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Opinion

Eric Johnson might hold the title mayor but his power vanished Saturday

He must change his whole approach now to salvage the next two years.

It’s one thing to lose in politics, as Mayor Eric Johnson did spectacularly Saturday. Serious politics requires risk, and if you’re going to be in it, you’ve got to roll the dice at some point.

Johnson’s problem, though, is that he took a huge political risk this year with a low-to-nil probability of success.

Anyone with any sense of the Dallas political landscape could see from the outset that Johnson was not going to accomplish what he hoped — to unseat strong incumbent council members and replace them with people more willing to follow his agenda. So with failure all but assured, why did he plow forward?

It’s an interesting question, and we could speculate on the answer all day. Johnson didn’t respond to an email or a message to his office for this column. What seems clear is that he either totally misread the Dallas political dynamic or just decided to throw caution to the wind and take his chances.

What might be more important than why he did it, though, is what’s left for Johnson as mayor at this point. With two years left in his term, he will return to City Hall more isolated and more disempowered than he was before this election. And that’s saying something.

Since he took office, Johnson has struggled to work with the council and with city management. A mayor in Dallas might be able to fight with one or the other. Taking on both is a recipe for failure, another political truism Johnson ignored.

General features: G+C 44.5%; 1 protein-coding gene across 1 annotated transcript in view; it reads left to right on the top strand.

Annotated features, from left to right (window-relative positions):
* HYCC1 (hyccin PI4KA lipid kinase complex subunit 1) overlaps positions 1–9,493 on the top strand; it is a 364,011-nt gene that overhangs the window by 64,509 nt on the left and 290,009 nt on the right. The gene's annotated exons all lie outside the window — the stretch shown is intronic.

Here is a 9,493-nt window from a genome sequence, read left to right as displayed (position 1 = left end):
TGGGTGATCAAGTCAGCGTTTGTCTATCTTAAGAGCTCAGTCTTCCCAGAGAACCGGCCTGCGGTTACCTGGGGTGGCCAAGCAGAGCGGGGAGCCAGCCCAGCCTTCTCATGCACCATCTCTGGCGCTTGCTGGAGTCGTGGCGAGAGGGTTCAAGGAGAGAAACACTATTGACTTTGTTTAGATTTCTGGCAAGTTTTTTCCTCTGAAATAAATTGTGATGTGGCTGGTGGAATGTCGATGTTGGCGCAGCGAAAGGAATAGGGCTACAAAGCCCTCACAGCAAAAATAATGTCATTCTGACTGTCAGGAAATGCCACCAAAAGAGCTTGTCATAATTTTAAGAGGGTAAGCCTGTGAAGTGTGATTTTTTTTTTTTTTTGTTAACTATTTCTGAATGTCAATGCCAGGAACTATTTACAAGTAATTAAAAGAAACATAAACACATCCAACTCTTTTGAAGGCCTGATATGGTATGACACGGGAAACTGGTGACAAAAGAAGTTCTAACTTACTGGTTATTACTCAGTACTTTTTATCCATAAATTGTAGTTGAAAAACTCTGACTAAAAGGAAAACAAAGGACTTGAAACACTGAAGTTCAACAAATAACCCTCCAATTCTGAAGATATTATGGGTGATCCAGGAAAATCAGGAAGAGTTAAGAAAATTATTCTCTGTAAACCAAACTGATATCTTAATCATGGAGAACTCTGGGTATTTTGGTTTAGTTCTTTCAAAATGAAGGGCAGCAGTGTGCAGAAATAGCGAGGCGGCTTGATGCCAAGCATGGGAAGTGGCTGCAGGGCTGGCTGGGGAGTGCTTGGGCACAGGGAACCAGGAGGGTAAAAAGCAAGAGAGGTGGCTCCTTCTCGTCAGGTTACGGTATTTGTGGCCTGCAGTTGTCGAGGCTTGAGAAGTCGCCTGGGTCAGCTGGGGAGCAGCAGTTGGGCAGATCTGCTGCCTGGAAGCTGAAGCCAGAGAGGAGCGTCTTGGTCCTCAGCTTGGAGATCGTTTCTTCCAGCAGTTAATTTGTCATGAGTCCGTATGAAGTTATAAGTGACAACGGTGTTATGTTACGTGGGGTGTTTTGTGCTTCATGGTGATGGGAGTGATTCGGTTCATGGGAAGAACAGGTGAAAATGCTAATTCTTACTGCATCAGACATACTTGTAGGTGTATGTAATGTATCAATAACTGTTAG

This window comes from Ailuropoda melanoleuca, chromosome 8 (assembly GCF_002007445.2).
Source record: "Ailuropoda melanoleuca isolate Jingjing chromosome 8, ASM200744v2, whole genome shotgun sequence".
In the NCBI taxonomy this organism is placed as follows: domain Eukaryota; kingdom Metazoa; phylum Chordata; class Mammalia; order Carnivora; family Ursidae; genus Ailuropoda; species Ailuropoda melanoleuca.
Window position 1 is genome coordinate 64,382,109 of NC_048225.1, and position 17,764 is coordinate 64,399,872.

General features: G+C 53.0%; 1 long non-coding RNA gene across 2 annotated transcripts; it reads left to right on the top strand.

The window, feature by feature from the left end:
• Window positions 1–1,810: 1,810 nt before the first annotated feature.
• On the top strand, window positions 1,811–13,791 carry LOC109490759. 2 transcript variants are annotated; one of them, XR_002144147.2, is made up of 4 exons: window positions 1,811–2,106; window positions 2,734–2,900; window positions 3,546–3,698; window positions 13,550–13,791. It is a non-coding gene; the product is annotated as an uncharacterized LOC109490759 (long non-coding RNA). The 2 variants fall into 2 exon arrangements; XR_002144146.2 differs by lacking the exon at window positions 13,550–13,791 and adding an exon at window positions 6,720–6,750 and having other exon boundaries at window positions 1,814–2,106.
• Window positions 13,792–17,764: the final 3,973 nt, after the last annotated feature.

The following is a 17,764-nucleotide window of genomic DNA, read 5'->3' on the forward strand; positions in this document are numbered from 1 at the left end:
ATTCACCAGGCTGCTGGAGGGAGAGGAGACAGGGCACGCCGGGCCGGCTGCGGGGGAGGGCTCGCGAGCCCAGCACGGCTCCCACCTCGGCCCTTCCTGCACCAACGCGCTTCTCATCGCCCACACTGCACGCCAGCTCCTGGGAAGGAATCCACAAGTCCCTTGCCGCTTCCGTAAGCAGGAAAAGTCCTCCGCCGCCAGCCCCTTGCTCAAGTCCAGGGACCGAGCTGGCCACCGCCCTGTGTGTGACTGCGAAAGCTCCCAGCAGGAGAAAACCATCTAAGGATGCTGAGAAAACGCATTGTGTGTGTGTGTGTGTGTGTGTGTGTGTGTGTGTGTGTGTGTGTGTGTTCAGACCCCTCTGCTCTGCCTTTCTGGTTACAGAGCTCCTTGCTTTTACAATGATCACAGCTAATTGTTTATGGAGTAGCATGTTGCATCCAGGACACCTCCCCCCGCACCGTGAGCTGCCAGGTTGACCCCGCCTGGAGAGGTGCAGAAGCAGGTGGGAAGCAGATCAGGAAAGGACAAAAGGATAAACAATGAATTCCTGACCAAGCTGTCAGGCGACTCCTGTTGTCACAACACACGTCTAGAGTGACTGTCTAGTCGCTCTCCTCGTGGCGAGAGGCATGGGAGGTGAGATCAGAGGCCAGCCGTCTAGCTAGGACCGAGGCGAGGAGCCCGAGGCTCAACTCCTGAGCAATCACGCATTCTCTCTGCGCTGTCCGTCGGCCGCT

Meanwhile, his style of governing has diminished into either parliamentary wrangling at the council horseshoe or social media pronouncements or selective interviews, often with right-wing media.

Johnson-backed candidates — and candidates who echoed his message that the council had defunded the police — largely failed in this election. Johnson’s endorsements of Donald Parish Jr. in South Dallas/Fair Park and Yolanda Williams in Pleasant Grove appeared to carry no weight. Neither could manage to get into a runoff.

In eastern Dallas’ District 14, the candidate making the defund argument, Elizabeth Viney, was the third place finisher in a three-person race. Instead, former plan commissioner Paul Ridley took incumbent David Blewett to a runoff with a lead. Blewett has at least been willing to work with Johnson, even as he has been critical of the mayor’s style. Ridley, on the other hand, is likely to be more in the model of past District 14 representatives — deeply independent. Johnson might hope runoffs in District 11 and District 13 yield council members who will follow him, but even that leaves him no better off than he was before the election.

Meanwhile, Johnson’s greatest foil at City Hall, Lakewood’s Paula Blackmon, emerged as the most politically potent member of the council. She easily defeated two challengers who mirrored Johnson’s defund message.